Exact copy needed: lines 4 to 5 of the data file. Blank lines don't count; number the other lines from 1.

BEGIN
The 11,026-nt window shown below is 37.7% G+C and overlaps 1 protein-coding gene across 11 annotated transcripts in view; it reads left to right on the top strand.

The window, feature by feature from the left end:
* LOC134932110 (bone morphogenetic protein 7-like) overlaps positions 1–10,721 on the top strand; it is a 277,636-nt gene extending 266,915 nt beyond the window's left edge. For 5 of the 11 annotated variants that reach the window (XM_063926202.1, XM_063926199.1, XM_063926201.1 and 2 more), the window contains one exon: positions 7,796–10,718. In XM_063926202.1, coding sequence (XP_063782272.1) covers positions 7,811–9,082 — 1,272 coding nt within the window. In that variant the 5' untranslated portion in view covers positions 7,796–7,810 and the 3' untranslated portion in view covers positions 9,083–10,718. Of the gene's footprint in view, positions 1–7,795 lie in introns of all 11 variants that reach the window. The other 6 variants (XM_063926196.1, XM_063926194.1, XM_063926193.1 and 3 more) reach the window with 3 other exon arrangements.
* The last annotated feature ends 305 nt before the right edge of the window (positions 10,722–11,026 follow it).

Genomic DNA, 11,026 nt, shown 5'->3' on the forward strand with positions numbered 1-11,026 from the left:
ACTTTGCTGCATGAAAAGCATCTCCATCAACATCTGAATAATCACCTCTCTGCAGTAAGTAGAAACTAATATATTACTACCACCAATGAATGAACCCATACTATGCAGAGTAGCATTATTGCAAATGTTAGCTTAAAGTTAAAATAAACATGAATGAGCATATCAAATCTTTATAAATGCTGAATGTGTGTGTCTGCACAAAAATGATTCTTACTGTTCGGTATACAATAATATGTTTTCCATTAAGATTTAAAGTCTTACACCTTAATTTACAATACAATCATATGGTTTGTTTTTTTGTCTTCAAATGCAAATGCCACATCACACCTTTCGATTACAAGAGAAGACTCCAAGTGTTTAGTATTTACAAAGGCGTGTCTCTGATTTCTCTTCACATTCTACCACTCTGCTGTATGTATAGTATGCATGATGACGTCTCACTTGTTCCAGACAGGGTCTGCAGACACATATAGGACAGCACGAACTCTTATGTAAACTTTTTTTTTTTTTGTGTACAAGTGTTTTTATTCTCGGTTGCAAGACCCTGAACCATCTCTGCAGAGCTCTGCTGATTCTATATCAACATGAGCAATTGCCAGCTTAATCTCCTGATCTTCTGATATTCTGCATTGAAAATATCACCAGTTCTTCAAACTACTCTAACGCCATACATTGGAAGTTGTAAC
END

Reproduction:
* The last annotated feature ends 305 nt before the right edge of the window (positions 10,722–11,026 follow it).

Genomic DNA, 11,026 nt, shown 5'->3' on the forward strand with positions numbered 1-11,026 from the left: